Books

Wonder

“When given the choice between being right or being kind, choose kind.” — Dr. Wayne Dyer

Auggie Pullman is intelligent, funny and immensely lovable. There’s just one thing. Before people can see Auggie, they see his face. Disfigured, droopy eyed, with a hearing aid. What is it about humans that makes us uncomfortable around someone who looks different? Yet, despite the odds, Auggie’s indomitable spirit prevails and like everyone else in the book, you can’t help but fall in love with him.

“Your deeds are your monuments.”— Inscription on an Egyptian tomb

The story is told from the perspective of various characters and how they interact with Auggie. What is it like growing up with a little brother who looks like him? What does it feel like to leave the security of home to go to school for the first time? At home, Auggie is normal. He plays games, does homework and throws tantrums like any other child. At school, he must learn to deal with being different and his classmates must learn to see past his face.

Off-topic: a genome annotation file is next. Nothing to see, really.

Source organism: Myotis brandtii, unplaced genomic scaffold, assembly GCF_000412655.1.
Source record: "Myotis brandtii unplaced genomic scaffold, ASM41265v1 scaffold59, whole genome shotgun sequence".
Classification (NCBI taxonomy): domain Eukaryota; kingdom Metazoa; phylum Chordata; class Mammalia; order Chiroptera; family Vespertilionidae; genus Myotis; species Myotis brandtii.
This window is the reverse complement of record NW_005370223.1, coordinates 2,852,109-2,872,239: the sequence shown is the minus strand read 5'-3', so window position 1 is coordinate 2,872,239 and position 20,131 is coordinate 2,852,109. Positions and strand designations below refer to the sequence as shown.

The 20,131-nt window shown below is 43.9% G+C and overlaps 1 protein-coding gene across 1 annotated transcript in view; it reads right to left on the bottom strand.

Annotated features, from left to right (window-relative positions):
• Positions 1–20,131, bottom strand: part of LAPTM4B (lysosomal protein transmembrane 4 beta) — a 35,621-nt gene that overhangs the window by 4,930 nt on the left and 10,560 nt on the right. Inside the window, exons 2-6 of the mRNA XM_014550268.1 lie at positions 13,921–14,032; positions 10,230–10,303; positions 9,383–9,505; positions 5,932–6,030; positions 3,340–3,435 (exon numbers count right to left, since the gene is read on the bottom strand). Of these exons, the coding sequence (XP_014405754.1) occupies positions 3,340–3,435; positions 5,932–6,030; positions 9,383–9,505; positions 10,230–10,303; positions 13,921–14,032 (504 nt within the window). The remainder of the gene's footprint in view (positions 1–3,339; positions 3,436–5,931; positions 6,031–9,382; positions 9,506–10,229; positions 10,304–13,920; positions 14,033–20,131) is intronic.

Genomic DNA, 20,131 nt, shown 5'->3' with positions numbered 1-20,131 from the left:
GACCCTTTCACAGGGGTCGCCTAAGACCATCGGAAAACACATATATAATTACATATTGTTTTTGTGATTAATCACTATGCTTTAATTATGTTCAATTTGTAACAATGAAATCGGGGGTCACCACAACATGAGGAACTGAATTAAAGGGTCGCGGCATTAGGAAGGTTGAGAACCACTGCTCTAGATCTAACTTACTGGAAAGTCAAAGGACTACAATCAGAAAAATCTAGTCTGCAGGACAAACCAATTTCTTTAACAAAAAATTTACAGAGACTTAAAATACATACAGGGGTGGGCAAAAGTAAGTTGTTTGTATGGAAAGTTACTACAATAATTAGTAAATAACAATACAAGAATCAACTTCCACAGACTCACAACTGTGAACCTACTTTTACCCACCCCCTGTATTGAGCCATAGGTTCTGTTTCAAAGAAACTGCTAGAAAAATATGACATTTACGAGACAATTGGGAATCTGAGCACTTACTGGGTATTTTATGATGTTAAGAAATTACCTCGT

I think the reason that Auggie’s story resonates with us is because so many of us feel like him, even though we may not look like him on the outside. This book is for the days that you feel different, defeated, betrayed, cajoled, loved, befriended. He goes through a roller-coaster school year and you make the journey with him. Along the way, you believe that the sun will shine again, no matter what. The sense of willful optimism pervades the book and is articulated in Mr. Browne’s precepts, like this one:

“Do all the good you can, by all the means you can, in all the ways you can, in all the places you can, at all the times you can, to all the people you can, as long as you ever can.” —John Wesley’s Rule

I had my preteen sister read this book. I wondered how it might be received since it was a departure from her usual fare of Harry Potter or Divergent. As usual, she never ceases to amaze me. Not only did she race through the book faster than I, she showed a remarkable maturity and acceptance of his tale. I hadn’t expected a children’s book to be one of my favourites this year; this one is going to be a permanent fixture on that list.

“Just follow the day and reach for the sun!” —The Polyphonic Spree

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